May 2014 Issue
Table of Contents
Maintenance Tips Galore
Now that spring has sprung, it's time to get everything ship-shape for the summer sailing season.
• If freshening up the coatings on board is on your to-do list, check out our long-term tests of exterior wood finishes (PS, September 2011 and January 2011) and topside paints (PS, December 2012). For tips on these projects, see "Teak: A Little Effort Goes a Long Way" online and the blog post "Painting Your Boat Like a Pro" (Oct. 22, 2013).
• Perhaps your spring cleaning routine is a simple wash and wax. Check out our roundup of the best boat soaps (PS, January 2013) and our long-term test of waxes (PS, September 2010 and January 2010) and one-step cleaner-waxes (PS, March 2007). For tips on waxing, we recommend the blog post "A Practical Look at Waxing and Polishing Your Boat" (April 9, 2011).
• Or get the whole kit and kaboodle delivered to you in a single ebook. PS's "Marine Cleaners" three-part ebook series includes sections on gelcoat restoration and maintenance, essential marine cleaners, and specialty marine cleaners. You'll find it in our online bookstore.
For the social-media savvy, sign up for our Waypoints online newsletter, and "Like" us on Facebook to get sailing and boat-owning tips. We also feature a different PS reader's boat each month in our Sailboat of the Month contest on Facebook; send a picture of your boat—along with your name, boat type, boat name—to email@example.com to be featured.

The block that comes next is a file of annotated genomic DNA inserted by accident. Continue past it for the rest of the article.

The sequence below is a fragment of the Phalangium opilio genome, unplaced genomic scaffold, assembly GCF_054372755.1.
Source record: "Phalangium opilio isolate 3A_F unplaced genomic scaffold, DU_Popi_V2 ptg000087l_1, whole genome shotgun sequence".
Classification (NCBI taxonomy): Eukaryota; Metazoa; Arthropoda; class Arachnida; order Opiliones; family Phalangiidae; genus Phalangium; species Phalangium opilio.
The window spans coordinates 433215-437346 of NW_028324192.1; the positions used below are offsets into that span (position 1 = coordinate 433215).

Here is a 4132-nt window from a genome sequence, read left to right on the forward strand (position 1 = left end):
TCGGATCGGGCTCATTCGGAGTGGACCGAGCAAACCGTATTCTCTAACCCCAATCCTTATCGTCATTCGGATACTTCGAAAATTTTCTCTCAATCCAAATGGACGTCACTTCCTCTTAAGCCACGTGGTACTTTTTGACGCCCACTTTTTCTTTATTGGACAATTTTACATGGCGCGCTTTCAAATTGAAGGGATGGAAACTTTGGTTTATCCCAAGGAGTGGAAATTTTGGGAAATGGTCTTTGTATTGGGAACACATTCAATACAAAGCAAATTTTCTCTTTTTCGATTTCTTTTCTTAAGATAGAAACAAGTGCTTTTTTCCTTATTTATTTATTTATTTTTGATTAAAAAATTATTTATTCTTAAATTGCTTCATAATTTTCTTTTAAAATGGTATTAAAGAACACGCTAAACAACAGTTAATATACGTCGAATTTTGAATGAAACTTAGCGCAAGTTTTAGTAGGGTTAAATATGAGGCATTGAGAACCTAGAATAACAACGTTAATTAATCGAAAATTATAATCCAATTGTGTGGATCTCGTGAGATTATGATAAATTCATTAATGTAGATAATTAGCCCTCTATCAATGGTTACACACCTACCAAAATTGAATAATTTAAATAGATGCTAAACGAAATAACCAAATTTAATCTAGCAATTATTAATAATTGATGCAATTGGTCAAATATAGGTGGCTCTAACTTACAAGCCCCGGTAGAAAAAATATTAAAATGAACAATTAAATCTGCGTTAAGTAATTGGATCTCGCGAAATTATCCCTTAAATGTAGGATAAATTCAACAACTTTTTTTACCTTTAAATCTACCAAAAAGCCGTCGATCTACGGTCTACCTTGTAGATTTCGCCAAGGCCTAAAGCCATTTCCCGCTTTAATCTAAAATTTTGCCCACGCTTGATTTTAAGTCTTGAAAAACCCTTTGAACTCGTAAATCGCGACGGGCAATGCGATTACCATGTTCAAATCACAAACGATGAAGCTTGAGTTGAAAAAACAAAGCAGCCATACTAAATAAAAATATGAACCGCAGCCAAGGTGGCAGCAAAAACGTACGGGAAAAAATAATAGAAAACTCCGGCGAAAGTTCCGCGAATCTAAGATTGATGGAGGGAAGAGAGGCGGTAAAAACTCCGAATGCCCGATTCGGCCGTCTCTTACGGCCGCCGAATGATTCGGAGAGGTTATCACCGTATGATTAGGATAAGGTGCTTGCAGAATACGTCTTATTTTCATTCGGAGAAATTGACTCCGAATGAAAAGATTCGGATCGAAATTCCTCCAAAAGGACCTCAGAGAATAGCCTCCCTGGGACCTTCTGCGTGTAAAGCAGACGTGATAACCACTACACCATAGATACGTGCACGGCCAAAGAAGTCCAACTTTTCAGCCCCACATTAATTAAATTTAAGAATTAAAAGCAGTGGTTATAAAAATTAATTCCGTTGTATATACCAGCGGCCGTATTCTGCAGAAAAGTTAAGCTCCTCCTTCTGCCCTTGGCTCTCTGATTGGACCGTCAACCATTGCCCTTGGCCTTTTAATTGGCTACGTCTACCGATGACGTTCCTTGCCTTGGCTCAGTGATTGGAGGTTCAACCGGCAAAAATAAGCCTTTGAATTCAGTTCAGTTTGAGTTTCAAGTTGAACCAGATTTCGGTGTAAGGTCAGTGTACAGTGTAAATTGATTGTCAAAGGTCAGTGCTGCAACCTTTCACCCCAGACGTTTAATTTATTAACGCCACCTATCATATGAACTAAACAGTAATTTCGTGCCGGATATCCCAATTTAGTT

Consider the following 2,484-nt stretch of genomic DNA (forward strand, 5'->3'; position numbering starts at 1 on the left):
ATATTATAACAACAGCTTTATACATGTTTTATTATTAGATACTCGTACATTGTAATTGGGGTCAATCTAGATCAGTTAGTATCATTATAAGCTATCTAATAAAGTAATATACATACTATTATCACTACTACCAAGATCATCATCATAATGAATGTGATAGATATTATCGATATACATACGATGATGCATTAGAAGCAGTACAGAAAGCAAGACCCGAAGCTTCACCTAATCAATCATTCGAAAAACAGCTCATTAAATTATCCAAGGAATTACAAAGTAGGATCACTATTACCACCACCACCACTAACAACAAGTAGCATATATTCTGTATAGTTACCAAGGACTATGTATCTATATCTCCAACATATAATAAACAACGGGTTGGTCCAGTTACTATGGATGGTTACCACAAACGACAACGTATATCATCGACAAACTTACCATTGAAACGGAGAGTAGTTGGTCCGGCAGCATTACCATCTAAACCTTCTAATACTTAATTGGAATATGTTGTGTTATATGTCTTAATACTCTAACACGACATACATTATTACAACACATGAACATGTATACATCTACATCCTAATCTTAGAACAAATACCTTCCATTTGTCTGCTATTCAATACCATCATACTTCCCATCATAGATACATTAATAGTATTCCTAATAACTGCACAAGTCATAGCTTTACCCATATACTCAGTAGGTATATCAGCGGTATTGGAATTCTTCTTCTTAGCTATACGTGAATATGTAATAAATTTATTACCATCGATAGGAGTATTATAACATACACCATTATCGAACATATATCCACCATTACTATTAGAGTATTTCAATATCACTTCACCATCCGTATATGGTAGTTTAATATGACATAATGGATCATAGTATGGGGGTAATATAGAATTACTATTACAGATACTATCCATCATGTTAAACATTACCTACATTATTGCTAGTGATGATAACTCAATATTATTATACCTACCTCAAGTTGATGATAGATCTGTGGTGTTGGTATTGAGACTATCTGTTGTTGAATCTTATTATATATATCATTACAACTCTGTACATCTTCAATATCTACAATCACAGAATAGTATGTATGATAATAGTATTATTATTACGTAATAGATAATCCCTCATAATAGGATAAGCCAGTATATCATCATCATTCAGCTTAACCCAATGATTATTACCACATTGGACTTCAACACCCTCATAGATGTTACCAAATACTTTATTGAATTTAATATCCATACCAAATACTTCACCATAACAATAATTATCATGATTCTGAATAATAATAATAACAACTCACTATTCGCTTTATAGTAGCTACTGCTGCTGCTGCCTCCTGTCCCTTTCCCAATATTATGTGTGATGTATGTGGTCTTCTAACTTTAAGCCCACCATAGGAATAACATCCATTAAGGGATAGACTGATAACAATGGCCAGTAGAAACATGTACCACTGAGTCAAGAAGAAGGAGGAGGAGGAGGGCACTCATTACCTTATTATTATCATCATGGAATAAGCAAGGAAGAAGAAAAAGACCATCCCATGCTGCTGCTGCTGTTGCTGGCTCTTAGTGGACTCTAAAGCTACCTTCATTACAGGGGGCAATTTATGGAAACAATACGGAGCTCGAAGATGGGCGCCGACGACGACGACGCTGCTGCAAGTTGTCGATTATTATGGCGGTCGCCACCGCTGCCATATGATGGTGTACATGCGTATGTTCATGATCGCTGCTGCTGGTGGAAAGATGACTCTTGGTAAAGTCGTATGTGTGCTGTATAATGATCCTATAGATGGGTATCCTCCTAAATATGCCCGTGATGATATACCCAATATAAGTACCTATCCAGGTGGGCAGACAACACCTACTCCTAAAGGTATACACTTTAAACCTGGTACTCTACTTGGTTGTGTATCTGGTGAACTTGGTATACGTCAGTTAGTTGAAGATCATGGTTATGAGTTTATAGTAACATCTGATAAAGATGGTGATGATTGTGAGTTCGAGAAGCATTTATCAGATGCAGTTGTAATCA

Where Credit Is Due
Mailport: May 2014
Bottom Paint Stripping
In response to your recent blog on removing bottom paint: We totally stripped our 1984 Camper Nicholson 58 in two days. Without a doubt, the best tool in our kit for stripping many layers of bottom paint was a massive linoleum floor scraper. It has one straight blade and one slightly curved. I used the belt sander with 800-grit sandpaper to keep it razor sharp. Sharpening was needed every 5 square feet.
I find sanders way too messy for this, and many paints instantly plug the grit. Paint came off in small rafts and sheets that were easily collected on tarps with little airborne dust.
Mark and Lynn Hoenke
Roxy, Camper Nicholson 58 Ketch
A short word of caution: Be very careful when using the linoleum scraper’s straight blade to remove bottom paint. Because its edges are not rounded, they are more likely to gouge gelcoat or damage an epoxy barrier layer.